The Digital Shift at Graph Expo

By | November 3, 2008

One thing I noticed at this years Graph Expo was the lack of “heavy iron” on the show floor. Heidelberg who always is front and center only had one press in their booth, albeit it was the company’s monster Heidelberg Speedmaster XL 105. manroland didn’t have a press in the company’s booth, though if I remember correctly, they haven’t had a full working press at Graph Expo in the last few years. Komori, Mitsubishi, xpedx/Ryobi all had presses in their booth.

Cary Sherburne’s Shifting Sands article at WhatTheyThink by Cary Sherburne provides more food for thought on the equipment shift at the show:

For a few more off-the-cuff stats, of the six front-row booths, which arguably are the prime real estate, four are digital companies (Canon, EFI, Kodak and Océ) and they consumed 74% of the front-row space. That being said, Heidelberg still had the largest booth, at 20,700 square feet. But HP, a couple rows back, was close at 17,600 square feet. Those were the two largest booths on the floor. A quick, non-scientific analysis reveals, in fact, that conventional offset press manufacturers took about 63,500 square feet of space, while digital press manufacturers occupied 77,200 square feet (55%) of space. It would be interesting to go back historically to find out when the tipping point actually occurred, where digital press manufacturers first took more space than offset press manufacturers. Perhaps 2008 was the year.

The lack of offset presses might be simple economics: it costs a lot to bring a press to Chicago. However it also costs a lot to put a digital press on the floor (HP didn’t have their new web press at the show).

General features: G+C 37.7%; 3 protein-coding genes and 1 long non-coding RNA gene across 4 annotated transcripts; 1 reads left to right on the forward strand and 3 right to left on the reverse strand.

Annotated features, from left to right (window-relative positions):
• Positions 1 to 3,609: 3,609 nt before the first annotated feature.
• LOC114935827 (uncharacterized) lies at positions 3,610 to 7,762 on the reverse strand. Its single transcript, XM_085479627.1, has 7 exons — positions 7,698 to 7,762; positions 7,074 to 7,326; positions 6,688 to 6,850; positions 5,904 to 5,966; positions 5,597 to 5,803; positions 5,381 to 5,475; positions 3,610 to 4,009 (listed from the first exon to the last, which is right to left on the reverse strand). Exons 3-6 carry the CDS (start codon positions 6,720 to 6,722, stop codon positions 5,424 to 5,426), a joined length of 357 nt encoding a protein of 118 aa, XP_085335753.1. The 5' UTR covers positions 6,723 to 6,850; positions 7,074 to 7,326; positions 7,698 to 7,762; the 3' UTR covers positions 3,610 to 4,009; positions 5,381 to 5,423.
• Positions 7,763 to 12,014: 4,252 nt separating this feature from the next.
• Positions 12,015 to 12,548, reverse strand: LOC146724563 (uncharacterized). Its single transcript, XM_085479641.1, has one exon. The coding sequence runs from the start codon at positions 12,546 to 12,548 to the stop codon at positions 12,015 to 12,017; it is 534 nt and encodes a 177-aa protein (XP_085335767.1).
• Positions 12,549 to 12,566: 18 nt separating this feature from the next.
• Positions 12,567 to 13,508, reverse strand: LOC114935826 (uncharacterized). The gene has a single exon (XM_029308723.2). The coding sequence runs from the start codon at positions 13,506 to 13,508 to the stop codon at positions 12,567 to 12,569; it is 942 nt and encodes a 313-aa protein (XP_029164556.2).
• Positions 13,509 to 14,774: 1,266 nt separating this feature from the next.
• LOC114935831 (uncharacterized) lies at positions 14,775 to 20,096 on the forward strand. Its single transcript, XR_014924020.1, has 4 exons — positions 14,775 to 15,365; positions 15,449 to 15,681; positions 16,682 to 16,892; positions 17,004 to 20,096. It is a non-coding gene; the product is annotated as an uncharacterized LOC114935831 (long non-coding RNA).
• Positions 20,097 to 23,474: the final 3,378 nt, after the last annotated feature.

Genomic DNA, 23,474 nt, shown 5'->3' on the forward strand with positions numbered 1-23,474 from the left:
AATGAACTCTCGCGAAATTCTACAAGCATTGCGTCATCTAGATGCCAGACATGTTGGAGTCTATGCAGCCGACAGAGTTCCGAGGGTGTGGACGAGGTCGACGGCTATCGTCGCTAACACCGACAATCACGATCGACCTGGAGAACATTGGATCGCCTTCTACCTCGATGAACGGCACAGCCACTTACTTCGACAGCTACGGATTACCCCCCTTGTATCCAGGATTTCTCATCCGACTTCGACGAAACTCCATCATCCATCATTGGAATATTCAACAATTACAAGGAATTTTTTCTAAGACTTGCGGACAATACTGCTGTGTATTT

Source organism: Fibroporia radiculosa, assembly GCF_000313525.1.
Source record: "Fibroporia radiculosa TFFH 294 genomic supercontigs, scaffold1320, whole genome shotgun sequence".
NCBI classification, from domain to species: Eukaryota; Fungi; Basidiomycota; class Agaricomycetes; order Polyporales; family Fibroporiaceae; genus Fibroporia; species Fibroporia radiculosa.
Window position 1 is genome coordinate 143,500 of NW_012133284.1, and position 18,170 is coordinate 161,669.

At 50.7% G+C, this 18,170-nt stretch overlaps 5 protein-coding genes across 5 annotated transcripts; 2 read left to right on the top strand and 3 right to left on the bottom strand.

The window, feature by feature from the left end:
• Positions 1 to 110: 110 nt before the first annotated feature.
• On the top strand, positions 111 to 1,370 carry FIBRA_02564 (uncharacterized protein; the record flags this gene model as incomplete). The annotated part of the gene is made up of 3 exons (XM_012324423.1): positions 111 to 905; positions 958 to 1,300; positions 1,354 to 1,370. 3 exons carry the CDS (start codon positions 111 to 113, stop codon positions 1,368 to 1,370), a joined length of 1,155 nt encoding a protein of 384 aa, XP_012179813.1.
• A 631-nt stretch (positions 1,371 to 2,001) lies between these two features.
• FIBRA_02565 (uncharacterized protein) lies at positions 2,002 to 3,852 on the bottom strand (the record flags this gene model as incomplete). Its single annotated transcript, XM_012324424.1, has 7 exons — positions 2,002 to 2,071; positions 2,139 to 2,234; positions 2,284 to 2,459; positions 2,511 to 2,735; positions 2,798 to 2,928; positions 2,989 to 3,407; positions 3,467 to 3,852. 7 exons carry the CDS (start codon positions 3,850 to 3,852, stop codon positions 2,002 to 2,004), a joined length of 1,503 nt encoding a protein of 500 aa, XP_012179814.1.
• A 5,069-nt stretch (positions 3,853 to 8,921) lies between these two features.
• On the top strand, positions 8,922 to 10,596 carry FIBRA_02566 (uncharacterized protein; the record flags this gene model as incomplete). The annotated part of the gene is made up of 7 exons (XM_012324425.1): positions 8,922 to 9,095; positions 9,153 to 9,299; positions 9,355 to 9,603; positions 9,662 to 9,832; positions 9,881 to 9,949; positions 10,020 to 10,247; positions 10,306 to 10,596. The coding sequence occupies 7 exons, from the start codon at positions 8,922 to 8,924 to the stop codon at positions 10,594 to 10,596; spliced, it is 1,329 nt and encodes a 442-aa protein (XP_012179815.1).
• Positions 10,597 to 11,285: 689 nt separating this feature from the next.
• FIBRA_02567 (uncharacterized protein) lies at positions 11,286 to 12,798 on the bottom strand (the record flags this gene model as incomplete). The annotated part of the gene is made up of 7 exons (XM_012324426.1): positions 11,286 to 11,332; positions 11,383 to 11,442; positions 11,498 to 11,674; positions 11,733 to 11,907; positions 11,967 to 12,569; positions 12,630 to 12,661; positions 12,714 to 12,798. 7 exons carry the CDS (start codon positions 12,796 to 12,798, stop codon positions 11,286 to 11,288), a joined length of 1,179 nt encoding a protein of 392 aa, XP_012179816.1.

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One thought on “The Digital Shift at Graph Expo

  1. George Alexander

    You are certainly right about the “heavy iron,” Adam. I was struck by how quiet the floor was relative to previous years—rarely did I have to raise my voice to be heard over the sound of a press. And instead of the smell of ink as in the past, the characteristic smell of this year’s show was simmering hot-melt adhesive.

    I counted only 12 offset presses in all of Graph Expo, and five of those were more in the “light iron” category: three Presstek DIs, a Screen Truepress unit, and KBA’s ultra-compact Genius. Even Drupa and the state of the economy can’t explain away these changes: it is clear to me that digital printing is gradually but unmistakably taking over from offset–first the trade shows, then (over several decades) the printing industry. (If you are interested in more on this subject, check out my editorial, “The passing of the torch from offset to digital” at

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